I am sure some of you are wondering why we are sitting with a pile of oranges between us, and looking very happy about it. Well, these are not just oranges; they are our oranges. You may remember that last April, on our wedding anniversary, we bought a small orange tree, and a very large pot to plant it in. What fruit it had on it at the time, quickly fell off, but we were excited to see a decent amount of blossom on it which then set to a good number of tiny oranges. Of course many of these fell in the wind, but we have carefully tended it, and nurtured the remaining fruit, which are now big, ripe oranges. I knew they wouldn't last until our anniversary to pick, so I thought Valentine's Day might be a fitting day to harvest them. However we were busy all that day, and by the time we got home the sun had disappeared and somehow I wanted to pick them while they were warm from the sun. So after lunch today, we picked them, all fifteen of them, and tonight we will be eating the first ones with our tea. (As a diabetic, I am supposed to eat my sugar items at the end of a meal!) You might well wonder what all the fuss is about in a land where oranges are two a penny, and they lie rotting under the trees everywhere, but when we moved here we inherited a tiny lemon tree which we were told was dying, and despite all my efforts, it yielded one shriveled lemon and gave up the fight. We then bought a baby mandarin tree which died before producing any fruit, so we are justifiable happy to have at last managed to grow these oranges. Let's hope our little tree now goes from strength to strength.
You will probably have realised that I don't often take photos of people, preferring to try to capture the beautiful views and skies we have here. But my first choice of subject has to be wild-life, from birds and bugs, to flowers and trees, so here are a few I'd like to share with you. The first is a little sparrow that was pecking away in the almond tree at the back of our house. It was so far away, and the sun was too low, so I couldn't really see where he was on my camera screen, but I managed to catch him all the same.
This is a succulent plant that I bought at a church coffee morning a year ago. It was a spindly little thing, in a tiny pot, much too tall to support itself, but I thought it had a pretty flower so I bought it anyway. This picture shows it as it was last March, just after I got it, and on the right you can see how it is now. It is very tall, but also strong, and it doesn't need staking. It is a strange plant, because at it dies, each flower will produce a new plant. Also the edges of all the leaves grow tiny. tiny 'plantlets' that fall off if you rub passed it, so in a way it is a good thing it is in a pot, or it may well take over. In fact this year we have spotted a patch of it over our back fence that wasn't there last year, and I suspect we may have thrown a baby over there that has taken root! I still think it is a lovely flower. You can see in this photo just how big each umbrella of flowers is, and this one taken from below shows haw very pretty the individual flowers are. It is a shame they hang down really, as they hide their faces.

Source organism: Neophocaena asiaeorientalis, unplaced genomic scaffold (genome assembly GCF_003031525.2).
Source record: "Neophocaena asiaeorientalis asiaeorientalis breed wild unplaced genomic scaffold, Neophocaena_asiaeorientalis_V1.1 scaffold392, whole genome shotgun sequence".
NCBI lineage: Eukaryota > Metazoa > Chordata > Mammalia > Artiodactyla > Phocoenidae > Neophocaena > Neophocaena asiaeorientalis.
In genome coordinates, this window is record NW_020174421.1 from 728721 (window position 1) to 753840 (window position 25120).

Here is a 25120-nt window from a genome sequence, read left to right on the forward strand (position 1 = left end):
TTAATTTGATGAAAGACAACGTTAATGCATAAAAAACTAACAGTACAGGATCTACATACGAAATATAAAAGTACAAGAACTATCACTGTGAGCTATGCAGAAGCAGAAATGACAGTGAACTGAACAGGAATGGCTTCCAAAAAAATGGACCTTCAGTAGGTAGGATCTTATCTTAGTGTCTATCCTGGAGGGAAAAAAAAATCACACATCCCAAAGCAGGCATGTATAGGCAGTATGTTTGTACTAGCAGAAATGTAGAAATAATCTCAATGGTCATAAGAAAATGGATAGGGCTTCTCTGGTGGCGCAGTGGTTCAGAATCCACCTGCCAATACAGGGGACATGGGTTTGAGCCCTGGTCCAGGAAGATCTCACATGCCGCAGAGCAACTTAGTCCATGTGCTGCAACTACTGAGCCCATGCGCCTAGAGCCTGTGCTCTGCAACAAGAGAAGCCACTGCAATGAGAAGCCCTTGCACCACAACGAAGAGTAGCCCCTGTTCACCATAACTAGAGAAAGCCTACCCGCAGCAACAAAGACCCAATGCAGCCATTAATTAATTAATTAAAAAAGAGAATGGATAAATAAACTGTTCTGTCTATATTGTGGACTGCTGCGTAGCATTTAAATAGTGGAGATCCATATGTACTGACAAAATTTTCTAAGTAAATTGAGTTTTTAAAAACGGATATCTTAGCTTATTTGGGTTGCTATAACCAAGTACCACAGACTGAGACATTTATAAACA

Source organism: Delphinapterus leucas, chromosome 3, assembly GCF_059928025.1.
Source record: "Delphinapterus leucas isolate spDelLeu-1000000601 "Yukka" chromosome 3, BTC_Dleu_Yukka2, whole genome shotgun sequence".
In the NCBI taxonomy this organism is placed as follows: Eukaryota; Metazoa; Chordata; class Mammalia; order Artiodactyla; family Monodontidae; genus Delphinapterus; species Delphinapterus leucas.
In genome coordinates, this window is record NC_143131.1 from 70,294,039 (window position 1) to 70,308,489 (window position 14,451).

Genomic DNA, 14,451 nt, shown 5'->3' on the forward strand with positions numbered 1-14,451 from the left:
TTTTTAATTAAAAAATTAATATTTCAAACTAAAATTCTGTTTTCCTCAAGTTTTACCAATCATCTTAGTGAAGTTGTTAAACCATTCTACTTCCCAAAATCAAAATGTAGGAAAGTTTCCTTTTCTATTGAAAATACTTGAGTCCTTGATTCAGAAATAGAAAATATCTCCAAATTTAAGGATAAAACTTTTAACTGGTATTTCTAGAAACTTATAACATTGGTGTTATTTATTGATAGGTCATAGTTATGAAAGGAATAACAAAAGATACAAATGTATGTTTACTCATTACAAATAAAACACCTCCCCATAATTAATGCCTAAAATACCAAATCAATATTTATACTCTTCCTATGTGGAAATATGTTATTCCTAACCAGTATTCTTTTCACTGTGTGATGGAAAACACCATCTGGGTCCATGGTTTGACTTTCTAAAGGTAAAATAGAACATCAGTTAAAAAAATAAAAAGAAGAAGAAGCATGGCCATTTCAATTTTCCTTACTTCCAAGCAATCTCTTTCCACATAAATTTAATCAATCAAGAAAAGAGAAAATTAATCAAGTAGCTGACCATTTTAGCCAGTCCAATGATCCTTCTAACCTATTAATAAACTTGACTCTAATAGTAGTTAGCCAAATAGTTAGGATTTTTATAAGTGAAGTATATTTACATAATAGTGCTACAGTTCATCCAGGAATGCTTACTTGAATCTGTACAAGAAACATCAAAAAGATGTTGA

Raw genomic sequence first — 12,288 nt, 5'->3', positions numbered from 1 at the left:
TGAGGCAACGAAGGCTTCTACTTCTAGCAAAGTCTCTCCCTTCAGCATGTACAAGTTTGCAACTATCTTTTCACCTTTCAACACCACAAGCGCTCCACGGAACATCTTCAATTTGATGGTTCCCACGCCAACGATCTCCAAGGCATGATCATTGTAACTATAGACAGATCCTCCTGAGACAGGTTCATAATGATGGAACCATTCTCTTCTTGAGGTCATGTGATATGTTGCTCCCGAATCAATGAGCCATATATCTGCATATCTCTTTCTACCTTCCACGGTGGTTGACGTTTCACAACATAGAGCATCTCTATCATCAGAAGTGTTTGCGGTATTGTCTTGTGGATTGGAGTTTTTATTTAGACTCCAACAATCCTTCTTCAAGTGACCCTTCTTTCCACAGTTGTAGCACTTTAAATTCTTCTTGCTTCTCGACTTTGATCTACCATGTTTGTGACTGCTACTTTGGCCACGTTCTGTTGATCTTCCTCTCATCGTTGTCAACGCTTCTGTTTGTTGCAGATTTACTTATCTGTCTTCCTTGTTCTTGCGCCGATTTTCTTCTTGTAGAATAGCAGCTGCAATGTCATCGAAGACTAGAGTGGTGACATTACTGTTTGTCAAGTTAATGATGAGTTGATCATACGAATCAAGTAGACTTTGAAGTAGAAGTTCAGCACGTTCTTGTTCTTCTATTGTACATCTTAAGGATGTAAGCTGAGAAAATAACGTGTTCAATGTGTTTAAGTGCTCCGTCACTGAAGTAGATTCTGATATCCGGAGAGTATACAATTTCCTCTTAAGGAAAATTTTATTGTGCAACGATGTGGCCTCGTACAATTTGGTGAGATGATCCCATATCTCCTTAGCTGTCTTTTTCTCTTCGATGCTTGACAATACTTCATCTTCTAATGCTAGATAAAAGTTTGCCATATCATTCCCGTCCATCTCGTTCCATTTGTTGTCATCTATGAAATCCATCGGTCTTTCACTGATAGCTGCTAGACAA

And these last two I was very pleased with. We woke up on Friday morning to the sound of steady rain. It soon stopped but looking around, I think it has been raining for some time. While I was waiting for the dogs to finish their breakfast I took several photos of this little plant which is in a trough that hangs on the back fence. It had trapped raindrops like jewels between its leaves, and they sparkled in the early morning light. And the second photo is the same plant on the next day. The rain had gone, and in its place we had bright sunshine, so bright that it almost shone through the leaves making them glow with inner light. I've said it before, and no doubt I'll say it again, "Nature is beautiful!"